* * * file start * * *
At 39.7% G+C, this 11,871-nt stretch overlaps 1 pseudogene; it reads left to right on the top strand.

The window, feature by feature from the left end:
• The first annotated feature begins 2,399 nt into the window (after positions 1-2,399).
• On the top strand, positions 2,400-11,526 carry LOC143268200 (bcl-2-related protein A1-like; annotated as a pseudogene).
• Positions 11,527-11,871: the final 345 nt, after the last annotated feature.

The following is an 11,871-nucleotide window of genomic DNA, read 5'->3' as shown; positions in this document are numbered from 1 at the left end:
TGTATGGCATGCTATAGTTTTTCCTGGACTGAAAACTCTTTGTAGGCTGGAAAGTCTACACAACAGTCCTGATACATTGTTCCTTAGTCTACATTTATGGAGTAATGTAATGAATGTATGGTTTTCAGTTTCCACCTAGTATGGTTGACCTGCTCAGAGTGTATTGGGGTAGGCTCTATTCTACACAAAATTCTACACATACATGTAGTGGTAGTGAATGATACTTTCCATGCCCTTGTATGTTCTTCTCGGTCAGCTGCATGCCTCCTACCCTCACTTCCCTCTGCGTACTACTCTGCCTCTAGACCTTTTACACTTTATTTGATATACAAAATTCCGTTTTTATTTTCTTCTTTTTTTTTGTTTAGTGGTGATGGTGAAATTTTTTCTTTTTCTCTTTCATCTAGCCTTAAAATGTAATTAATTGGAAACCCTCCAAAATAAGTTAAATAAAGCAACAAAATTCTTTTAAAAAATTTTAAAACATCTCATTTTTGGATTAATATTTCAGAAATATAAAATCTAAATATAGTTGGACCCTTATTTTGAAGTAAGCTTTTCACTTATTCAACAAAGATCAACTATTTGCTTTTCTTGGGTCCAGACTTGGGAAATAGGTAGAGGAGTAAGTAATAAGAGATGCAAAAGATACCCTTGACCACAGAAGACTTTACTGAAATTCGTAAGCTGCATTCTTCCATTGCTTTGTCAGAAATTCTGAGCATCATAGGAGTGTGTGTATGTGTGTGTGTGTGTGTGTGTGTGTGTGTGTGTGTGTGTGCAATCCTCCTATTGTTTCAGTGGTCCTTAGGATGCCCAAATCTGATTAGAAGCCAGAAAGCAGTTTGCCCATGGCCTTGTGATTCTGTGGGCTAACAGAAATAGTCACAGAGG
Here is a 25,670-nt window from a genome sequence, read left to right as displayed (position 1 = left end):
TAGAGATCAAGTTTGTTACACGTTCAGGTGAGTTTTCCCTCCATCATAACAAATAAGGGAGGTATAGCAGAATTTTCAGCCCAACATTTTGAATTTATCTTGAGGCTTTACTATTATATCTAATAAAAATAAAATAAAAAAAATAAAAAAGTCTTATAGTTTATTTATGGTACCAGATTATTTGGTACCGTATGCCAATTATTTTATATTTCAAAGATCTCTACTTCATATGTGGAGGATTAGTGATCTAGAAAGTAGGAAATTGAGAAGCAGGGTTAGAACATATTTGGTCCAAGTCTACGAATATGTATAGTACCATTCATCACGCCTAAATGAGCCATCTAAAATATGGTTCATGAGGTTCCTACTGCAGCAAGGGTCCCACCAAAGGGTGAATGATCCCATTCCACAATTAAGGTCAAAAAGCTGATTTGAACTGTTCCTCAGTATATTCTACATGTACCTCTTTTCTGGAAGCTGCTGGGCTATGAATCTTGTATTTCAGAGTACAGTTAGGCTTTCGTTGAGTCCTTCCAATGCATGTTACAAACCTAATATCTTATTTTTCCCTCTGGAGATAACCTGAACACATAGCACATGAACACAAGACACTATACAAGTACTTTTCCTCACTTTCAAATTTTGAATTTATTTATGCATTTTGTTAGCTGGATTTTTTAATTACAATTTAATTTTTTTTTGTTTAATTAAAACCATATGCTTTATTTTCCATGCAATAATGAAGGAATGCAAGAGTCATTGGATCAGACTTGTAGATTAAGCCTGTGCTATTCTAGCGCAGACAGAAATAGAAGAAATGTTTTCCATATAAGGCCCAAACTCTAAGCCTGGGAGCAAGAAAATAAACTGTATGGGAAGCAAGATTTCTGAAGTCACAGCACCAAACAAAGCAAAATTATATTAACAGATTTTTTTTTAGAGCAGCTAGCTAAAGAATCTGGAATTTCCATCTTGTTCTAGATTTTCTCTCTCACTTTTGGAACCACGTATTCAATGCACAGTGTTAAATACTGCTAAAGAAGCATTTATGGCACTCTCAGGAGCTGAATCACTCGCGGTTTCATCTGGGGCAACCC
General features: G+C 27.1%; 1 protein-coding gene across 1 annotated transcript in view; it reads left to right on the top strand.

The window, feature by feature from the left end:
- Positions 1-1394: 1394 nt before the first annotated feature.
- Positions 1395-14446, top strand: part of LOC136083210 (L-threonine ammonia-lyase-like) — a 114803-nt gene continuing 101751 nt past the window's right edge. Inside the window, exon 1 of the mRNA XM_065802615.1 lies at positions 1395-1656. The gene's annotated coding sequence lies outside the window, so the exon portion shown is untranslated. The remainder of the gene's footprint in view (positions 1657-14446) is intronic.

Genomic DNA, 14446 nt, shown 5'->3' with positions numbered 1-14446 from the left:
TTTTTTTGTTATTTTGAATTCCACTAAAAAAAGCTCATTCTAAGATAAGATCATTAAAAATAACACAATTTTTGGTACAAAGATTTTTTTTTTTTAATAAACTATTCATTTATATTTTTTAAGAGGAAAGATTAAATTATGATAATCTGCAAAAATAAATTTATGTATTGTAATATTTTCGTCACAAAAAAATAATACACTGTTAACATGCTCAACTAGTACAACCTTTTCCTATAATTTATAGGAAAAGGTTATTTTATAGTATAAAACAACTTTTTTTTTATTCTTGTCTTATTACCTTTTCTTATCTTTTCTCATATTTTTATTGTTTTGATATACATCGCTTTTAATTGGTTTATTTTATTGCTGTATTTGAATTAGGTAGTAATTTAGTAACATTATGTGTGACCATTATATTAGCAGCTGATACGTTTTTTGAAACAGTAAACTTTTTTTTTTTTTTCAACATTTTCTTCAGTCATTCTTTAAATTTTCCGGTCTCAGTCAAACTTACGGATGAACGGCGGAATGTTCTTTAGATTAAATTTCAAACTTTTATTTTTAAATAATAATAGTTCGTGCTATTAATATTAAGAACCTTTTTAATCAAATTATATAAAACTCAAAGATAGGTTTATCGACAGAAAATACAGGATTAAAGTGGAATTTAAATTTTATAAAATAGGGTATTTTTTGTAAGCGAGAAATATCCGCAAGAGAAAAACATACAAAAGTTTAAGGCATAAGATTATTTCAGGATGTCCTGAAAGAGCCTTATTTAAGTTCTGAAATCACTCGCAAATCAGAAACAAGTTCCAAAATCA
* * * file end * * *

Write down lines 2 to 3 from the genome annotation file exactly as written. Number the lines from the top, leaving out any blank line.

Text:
The window, feature by feature from the left end:
• The first annotated feature begins 2,399 nt into the window (after positions 1-2,399).